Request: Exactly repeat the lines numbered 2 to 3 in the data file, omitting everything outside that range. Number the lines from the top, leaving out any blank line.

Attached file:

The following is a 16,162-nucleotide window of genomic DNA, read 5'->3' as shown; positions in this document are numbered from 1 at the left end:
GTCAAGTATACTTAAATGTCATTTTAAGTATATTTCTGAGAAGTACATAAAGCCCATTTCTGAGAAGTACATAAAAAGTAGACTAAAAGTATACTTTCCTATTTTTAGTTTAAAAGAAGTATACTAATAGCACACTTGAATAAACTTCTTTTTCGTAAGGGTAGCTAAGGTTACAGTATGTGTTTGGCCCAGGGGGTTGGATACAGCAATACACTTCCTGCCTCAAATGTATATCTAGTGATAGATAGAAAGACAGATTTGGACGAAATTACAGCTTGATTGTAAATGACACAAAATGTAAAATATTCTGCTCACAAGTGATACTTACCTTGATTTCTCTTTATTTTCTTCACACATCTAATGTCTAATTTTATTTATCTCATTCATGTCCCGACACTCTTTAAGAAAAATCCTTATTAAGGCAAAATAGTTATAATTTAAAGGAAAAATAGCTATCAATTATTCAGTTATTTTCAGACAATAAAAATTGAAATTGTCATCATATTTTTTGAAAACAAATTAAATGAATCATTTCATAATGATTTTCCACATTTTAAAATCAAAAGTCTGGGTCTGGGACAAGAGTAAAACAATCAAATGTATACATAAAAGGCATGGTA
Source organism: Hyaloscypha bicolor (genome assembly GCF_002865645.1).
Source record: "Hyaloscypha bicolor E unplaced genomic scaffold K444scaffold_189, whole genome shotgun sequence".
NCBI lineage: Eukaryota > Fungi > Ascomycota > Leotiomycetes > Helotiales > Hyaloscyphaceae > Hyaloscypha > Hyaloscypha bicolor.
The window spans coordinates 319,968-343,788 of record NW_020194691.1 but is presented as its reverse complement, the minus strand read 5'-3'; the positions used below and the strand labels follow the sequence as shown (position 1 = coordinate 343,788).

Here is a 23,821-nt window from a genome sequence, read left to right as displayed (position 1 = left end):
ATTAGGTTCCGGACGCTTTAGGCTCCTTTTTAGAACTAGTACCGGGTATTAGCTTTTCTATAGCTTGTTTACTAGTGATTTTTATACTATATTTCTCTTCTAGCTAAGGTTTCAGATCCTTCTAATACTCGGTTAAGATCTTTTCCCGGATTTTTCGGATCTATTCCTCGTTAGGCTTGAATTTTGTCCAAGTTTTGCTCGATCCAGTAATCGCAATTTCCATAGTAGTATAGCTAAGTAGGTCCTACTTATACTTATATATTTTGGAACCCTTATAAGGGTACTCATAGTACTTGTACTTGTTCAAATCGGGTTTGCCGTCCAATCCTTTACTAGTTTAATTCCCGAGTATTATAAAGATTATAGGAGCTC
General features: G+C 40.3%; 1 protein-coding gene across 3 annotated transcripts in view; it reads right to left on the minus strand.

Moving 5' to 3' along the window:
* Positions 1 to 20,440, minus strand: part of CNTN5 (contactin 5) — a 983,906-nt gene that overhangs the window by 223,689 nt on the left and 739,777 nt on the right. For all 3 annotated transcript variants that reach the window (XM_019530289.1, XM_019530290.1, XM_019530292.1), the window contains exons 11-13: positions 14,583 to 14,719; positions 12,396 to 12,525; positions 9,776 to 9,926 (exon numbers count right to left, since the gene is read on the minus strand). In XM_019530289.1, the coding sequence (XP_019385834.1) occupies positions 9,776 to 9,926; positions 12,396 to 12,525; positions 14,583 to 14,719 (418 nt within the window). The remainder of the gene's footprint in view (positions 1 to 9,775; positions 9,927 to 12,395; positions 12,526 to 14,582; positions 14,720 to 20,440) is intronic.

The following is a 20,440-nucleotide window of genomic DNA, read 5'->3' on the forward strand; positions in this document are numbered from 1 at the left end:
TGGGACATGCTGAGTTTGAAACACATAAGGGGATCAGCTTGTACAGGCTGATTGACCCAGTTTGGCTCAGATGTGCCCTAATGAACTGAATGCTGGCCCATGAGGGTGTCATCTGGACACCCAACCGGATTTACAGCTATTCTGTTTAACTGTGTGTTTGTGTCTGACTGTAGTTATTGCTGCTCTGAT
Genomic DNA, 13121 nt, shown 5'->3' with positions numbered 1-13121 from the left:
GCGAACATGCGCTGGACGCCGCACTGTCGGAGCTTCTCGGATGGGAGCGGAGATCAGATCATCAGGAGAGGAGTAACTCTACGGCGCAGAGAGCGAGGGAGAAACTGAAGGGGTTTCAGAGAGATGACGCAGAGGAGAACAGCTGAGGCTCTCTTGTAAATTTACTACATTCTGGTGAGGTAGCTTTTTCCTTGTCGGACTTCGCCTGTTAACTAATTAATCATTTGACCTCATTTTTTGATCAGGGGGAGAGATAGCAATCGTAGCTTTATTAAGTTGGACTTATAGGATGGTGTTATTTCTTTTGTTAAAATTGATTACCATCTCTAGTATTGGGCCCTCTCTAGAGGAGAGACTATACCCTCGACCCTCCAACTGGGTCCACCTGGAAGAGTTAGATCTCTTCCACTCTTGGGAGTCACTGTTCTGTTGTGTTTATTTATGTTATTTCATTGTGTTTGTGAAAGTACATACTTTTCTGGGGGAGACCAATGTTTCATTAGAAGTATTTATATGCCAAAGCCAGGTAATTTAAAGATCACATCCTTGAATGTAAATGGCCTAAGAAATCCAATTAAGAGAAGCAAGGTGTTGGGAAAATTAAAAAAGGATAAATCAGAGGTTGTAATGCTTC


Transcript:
GTCAAGTATACTTAAATGTCATTTTAAGTATATTTCTGAGAAGTACATAAAGCCCATTTCTGAGAAGTACATAAAAAGTAGACTAAAAGTATACTTTCCTATTTTTAGTTTAAAAGAAGTATACTAATAGCACACTTGAATAAACTTCTTTTTCGTAAGGGTAGCTAAGGTTACAGTATGTGTTTGGCCCAGGGGGTTGGATACAGCAATACACTTCCTGCCTCAAATGTATATCTAGTGATAGATAGAAAGACAGATTTGGACGAAATTACAGCTTGATTGTAAATGACACAAAATGTAAAATATTCTGCTCACAAGTGATACTTACCTTGATTTCTCTTTATTTTCTTCACACATCTAATGTCTAATTTTATTTATCTCATTCATGTCCCGACACTCTTTAAGAAAAATCCTTATTAAGGCAAAATAGTTATAATTTAAAGGAAAAATAGCTATCAATTATTCAGTTATTTTCAGACAATAAAAATTGAAATTGTCATCATATTTTTTGAAAACAAATTAAATGAATCATTTCATAATGATTTTCCACATTTTAAAATCAAAAGTCTGGGTCTGGGACAAGAGTAAAACAATCAAATGTATACATAAAAGGCATGGTA
Source organism: Hyaloscypha bicolor (genome assembly GCF_002865645.1).